When criminal lowlife Hwang is murdered by gang enforcer Park Joon-gil (Park Seong-woong (박성웅), hard-boiled detective Jeong Jae-gon (Kim Nam-gil (김남길) is tasked with locating the felon. The assignment proves problematic as Park is gifted at evading capture, yet his passionate relationship with brothel madam Kim Hye-kyeong (Jeon Do-yeon (전도연) could provide the detective an opportunity for the arrest. Going undercover to win her trust, Jae-gon contends with fending off corrupt cops and violent local gangsters all seeking Joon-gil for their own ends, while struggling to keep up his charade as he becomes increasingly attracted to Hye-kyeong. With his desire for her heightening, Jae-gon discovers his morality becoming progressively blurred.
Premiering in Un Certain Regard at Cannes 2015, writer/director Oh Seung-wook’s noir thriller The Shameless begins as a visually stimulating and compelling crime thriller before descending into tepid drama at the halfway point. Gorgeously realised and featuring a great performance by the ever-reliable Jeon Do-yeon, The Shameless is ultimately let down by Kim Nam-gil’s uninspired lead and a bland final act.
Helmer/scribe Oh Seung-wook, responsible for penning acclaimed films Green Fish and Christmas in August, steps behind the camera for the first time since 2001’s Kilimanjaro and immediately appears as if he never should have left. The Shameless opens in wonderful style, as a long take follows detective Jeong as he traverses Seoul’s under-construction landscape in the pale blue hue of the dawn, wonderfully articulating the gritty nature of the narrative and the complex attributes of the capital itself. The dilapidated environs, complete with renovation on the horizon, are visually inspiring and set up the region as a wholly believable arena in which crime and corruption are rife.
The plot, too, begins in a satisfactory hardboiled fashion as Jae-gon is assigned to capture fugitive Seong-woong due to a gruesome murder. With both the police force and local gangsters claiming a stake in locating the perpetrator it’s not long before their mutual goals aline, with Jae-gon consistently questioning which side of the law he is now on. To complicate matters, Jae-gon’s increasing attraction to femme fatale Hye-kyeong stirs even greater trouble for them both.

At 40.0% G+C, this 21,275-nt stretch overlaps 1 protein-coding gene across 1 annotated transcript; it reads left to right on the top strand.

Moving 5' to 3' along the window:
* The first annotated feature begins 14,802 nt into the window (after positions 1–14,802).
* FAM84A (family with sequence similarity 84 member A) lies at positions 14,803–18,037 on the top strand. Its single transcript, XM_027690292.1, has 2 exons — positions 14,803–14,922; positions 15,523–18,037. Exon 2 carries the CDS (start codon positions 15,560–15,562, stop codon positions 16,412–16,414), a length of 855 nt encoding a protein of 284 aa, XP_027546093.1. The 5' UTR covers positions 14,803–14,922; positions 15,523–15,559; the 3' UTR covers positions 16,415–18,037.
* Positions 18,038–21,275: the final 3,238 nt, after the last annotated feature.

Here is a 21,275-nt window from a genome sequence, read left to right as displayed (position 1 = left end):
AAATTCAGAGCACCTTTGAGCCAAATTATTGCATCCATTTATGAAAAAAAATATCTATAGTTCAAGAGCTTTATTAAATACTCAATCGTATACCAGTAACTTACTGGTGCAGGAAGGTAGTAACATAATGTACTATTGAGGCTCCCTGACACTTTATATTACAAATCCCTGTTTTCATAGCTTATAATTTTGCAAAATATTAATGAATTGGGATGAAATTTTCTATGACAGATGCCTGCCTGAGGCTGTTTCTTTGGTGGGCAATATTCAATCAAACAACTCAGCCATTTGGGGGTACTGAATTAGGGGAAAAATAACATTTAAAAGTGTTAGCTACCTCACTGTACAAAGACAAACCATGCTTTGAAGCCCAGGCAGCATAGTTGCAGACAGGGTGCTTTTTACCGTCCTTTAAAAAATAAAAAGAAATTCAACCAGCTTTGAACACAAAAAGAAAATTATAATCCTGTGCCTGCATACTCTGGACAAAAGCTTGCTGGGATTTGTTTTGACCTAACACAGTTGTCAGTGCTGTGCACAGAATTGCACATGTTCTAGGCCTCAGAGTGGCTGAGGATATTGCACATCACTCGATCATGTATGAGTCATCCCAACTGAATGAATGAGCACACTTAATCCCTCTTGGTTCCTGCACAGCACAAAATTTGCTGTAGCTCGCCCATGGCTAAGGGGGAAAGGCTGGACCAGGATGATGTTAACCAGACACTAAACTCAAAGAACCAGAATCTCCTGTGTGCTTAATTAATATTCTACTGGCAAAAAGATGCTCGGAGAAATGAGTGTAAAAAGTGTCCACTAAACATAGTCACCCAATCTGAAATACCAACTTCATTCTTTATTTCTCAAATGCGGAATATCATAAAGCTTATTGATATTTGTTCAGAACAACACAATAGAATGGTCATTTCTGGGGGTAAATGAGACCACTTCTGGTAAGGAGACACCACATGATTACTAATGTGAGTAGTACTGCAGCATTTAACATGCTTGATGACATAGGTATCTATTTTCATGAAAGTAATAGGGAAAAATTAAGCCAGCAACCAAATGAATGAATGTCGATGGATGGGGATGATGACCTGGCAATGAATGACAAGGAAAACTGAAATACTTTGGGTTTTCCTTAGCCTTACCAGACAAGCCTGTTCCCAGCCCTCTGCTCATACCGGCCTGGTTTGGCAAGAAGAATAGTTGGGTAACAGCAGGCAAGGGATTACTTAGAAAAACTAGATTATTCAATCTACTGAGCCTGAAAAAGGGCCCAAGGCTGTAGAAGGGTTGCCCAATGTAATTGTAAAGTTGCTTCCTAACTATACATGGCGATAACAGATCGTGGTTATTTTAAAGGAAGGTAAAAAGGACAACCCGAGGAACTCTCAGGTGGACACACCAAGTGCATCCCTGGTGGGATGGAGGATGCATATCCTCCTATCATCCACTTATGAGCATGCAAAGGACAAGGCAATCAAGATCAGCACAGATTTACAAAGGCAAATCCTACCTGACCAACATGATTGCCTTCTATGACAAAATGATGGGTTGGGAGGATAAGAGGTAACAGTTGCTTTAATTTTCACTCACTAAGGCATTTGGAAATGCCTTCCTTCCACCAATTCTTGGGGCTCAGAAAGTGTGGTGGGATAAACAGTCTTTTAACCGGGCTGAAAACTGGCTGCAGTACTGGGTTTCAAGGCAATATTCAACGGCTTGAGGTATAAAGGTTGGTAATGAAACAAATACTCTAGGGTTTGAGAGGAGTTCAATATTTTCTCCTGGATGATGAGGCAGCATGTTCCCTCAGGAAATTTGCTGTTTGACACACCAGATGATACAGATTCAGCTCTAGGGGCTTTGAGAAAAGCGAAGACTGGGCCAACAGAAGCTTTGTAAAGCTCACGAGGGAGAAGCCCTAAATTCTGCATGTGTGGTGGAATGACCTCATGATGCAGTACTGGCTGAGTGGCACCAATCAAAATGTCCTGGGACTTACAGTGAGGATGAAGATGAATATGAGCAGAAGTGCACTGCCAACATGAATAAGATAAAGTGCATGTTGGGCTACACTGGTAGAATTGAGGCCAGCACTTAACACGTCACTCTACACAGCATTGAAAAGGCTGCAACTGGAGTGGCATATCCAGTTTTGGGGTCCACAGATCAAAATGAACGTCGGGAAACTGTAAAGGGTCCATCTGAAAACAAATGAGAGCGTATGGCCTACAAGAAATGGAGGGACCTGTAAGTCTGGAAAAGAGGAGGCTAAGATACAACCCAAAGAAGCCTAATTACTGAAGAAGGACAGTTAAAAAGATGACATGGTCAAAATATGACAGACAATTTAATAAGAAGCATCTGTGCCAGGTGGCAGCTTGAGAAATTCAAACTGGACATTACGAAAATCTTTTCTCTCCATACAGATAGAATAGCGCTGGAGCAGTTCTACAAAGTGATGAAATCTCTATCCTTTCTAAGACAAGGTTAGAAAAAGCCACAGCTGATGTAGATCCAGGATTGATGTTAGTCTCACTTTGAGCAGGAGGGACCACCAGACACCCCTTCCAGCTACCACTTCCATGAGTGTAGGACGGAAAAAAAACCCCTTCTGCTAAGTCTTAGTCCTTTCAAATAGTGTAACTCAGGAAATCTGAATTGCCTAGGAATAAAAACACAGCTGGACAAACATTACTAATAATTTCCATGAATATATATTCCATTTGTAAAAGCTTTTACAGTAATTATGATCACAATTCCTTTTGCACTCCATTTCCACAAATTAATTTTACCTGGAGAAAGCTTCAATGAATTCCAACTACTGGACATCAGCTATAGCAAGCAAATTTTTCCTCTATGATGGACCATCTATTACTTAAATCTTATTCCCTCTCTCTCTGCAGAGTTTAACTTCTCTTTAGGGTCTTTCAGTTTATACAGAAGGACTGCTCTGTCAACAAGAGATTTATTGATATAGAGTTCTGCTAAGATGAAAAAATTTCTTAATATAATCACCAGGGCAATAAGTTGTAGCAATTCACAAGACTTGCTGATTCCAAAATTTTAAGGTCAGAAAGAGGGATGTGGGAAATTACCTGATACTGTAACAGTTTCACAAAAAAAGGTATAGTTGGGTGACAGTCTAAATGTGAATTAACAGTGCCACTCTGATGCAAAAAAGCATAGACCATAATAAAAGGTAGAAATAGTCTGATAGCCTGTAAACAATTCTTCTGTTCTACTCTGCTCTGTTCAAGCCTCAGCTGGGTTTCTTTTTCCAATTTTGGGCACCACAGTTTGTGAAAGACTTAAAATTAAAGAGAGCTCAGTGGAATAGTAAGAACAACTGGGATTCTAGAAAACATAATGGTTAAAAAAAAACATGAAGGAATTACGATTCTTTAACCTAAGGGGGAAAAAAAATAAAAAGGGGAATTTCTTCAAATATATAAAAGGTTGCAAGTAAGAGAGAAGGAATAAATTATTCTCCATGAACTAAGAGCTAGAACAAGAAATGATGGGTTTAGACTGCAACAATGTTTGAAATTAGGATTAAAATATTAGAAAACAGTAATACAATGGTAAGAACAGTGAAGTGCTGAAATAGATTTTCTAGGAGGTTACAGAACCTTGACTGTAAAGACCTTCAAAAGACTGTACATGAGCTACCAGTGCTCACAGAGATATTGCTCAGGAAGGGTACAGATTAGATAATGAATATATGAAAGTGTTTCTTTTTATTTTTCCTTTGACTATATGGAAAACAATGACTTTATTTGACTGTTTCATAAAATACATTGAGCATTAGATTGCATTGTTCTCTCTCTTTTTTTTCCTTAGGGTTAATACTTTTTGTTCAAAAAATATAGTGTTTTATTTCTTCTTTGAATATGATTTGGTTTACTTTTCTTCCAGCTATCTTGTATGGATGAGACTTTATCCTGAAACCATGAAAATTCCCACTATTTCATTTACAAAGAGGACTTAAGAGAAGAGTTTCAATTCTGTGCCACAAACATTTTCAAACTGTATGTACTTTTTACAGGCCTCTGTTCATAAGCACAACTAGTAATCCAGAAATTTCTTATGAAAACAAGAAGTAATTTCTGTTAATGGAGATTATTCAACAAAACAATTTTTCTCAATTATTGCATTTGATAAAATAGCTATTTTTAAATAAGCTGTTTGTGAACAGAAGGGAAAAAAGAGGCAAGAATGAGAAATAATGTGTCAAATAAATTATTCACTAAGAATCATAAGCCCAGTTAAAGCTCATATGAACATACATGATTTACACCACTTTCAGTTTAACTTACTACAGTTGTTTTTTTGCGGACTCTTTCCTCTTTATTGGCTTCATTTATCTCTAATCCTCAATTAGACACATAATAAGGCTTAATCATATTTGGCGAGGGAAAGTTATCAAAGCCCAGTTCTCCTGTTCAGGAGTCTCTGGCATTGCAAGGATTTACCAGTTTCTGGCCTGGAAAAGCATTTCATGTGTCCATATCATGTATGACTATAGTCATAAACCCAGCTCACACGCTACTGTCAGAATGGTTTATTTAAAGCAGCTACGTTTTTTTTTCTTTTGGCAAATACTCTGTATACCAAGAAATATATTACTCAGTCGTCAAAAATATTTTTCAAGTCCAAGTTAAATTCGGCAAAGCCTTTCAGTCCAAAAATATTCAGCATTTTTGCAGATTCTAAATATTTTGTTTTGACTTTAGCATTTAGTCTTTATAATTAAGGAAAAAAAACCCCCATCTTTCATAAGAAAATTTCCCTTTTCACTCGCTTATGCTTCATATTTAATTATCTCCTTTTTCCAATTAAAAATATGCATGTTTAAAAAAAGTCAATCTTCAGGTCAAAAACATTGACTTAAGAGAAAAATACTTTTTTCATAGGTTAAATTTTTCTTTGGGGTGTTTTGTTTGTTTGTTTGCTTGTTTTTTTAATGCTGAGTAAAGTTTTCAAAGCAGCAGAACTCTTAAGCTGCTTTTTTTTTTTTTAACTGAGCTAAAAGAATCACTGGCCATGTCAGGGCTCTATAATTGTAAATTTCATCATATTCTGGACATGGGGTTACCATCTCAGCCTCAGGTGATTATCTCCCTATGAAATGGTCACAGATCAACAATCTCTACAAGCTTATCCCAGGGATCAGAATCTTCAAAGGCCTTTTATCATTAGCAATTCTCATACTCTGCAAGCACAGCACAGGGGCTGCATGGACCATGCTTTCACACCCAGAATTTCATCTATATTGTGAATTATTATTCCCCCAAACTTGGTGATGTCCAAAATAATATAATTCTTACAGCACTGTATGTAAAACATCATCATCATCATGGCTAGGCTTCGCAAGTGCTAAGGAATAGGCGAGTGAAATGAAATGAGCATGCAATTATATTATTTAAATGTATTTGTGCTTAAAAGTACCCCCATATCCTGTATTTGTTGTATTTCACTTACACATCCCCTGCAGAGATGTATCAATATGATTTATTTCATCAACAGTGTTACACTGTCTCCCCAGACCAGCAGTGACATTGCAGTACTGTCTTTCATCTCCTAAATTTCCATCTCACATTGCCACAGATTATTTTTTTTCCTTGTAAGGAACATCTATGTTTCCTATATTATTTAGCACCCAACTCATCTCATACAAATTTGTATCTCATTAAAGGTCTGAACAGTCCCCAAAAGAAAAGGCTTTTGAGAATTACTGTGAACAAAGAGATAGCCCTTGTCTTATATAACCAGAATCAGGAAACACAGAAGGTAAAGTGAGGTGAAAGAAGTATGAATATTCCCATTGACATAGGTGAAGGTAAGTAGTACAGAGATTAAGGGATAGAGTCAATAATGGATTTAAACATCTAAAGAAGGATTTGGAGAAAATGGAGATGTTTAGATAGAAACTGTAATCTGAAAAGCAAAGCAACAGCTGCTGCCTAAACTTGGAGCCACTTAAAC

Yet while all the classic features of film noir are setup, The Shameless becomes difficult to invest in due to the narrative structure alongside Kim Nam-gil’s indistinct performance. The actor certainly gives it his best, but he simply doesn’t have the gravitas or presence to be the hardboiled cop the film requires, while the script’s venture into generic drama territory dismantles the tense noir elements within and ultimately leads to an unsatisfactory finale. Bizarrely, the disappointing climax occurs around the 1hr 40 minute mark with an additional 20 minutes seemingly tacked on as an epilogue of sorts, slavishly dedicated to wrapping up loose narrative tangents. It’s an unnecessary extension, resulting in an overly long running time with little payoff.
Such criticisms do not apply to Jeon Do-yeon however, who adds yet another compelling performance to her already outstanding resume. While she isn’t given a great deal to work with, her turn as strong, street-wise bar madam/prostitute Hye-kyeong is consistently charismatic, imbuing the antagonist with sophisticated canniness and just a hint of vulnerability. Due to the nature of the narrative structure, The Shameless eventually comes to rest on her shoulders and she carries the film much more convincingly than her co-star with her endearing performance.
The Shameless is a gritty noir crime story by helmer/scribe Oh Seung-wook, who brilliantly employs the urban landscapes of Seoul to construct a visually stimulating film. While the opening is effective in establishing a compelling thriller and the ever-reliable Jeon Do-yeon adds sophistication, the narrative slips into tepid drama and an overly long uninspired finale, making for a competent yet sterile noir tale.